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Habit is the Simple Form of Learning

As I sat home on a pleasant summer evening, I said, “in that case I can start writing again.” I had my trusty laptop I have not given up in years. I only want to share. What will I be talking about? A bit about what I know, a bit about what I do not know, a bit about what I learned, and naturally about what I have lived through. Sometimes, all you need is one step or courage. If you have a partner who can give you that courage you
are luckier. Not knowing what I had written, he asked:

Why did I not give up, and what was I doing with the old laptop while I had a new one at home? Do you also have things you cannot give up? Perhaps, this is not about giving up but about being lazy. Is it easier to stick with what we are used to? Are new things and change more difficult? I base my discussion on the laptop, but many habits can be considered in this context. Would you like to share your habits and their reasons with me?

While you are thinking about this, I have conducted some Internet research and found a good article I would like to share.

In short, it states: “Habit is the simple form of learning. The more automatic a behavior is, the more it can be considered as a habit. In general, our habits do not require our conscious attention.

Habits may be good or bad. Hard working, writing, reading, regular exercise, meditation, etc. are examples of good habits. Alcoholism, drug addiction, lethargy, procrastination, telling lies, dishonesty, stealing, deceiving others, escapism, etc. are examples of bad habits.

Habit formation may be explained in two terms—Physiological and Psychological. Habits are divided into three types depending upon the nature of activities:

1- Motor habits

These habits refer to muscular activities of an individual. These are the habits related to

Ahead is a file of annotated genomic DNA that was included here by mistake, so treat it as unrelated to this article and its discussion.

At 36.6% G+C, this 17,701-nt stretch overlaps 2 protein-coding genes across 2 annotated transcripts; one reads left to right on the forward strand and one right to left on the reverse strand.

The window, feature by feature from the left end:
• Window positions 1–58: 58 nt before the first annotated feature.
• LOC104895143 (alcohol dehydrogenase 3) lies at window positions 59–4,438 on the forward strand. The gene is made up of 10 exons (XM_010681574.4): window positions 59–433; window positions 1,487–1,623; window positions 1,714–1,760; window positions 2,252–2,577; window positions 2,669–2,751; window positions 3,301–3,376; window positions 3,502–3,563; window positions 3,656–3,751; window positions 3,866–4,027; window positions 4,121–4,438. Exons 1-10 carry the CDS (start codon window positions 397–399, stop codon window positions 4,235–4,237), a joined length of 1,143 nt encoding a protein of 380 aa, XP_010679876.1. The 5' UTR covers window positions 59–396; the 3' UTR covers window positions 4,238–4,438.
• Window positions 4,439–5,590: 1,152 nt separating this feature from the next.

our physical actions such as standing, sitting, running, walking, doing exercise,
maintaining particular postures of body, etc.

2- Intellectual habits

These are the habits related to psychological process requiring our intellectual abilities such as good observation, accurate perception, logical thinking, using of reasoning ability before taking decisions and testing conclusions, etc.

3- Habits of character

We express some of our characters in the form of habits. For example, helping others who are in need, trusting people, being honest, talking in a friendly way, time management, hardworking, keeping our dress clean and tidy, etc. These habits are emotional habits.

William James, the famous American psychologist has suggested the following measures for habit formation.

a) Make a good start:
We should have strong motivation and determination of mind.

b) Keep regular practice:
It is essential to practice the new habit regularly until it becomes a routine in our life.
Postponement or interruption should be avoided.

c) Choose a favorable environment:
Good habit formation depends upon the encouraging atmosphere also. As an example,
for a student who wants to work hard, there must be a company of hard-working
students and not lazy fellows who have no interest in studies.

d) Do not stop till the goal is achieved:
Once a habit is formed it is to be strengthened. Hence it should be continued until it is
firmly rooted.”

I would add that habit formation may require motivation and at least 21 days of repetition. Naturally, this topic involves our lives and a lot can be written on this. In fact, the same items can be used to give up habits as well: intention, motivation, a suitable environment, and persistence until the target is reached.

This is all for tonight. I am happy to write again, and I am waiting for your news. Love.

Source: http://www.psychologydiscussion.net/habits/habit-formation-basis-types-and-measures-for-effective-habit-formation/638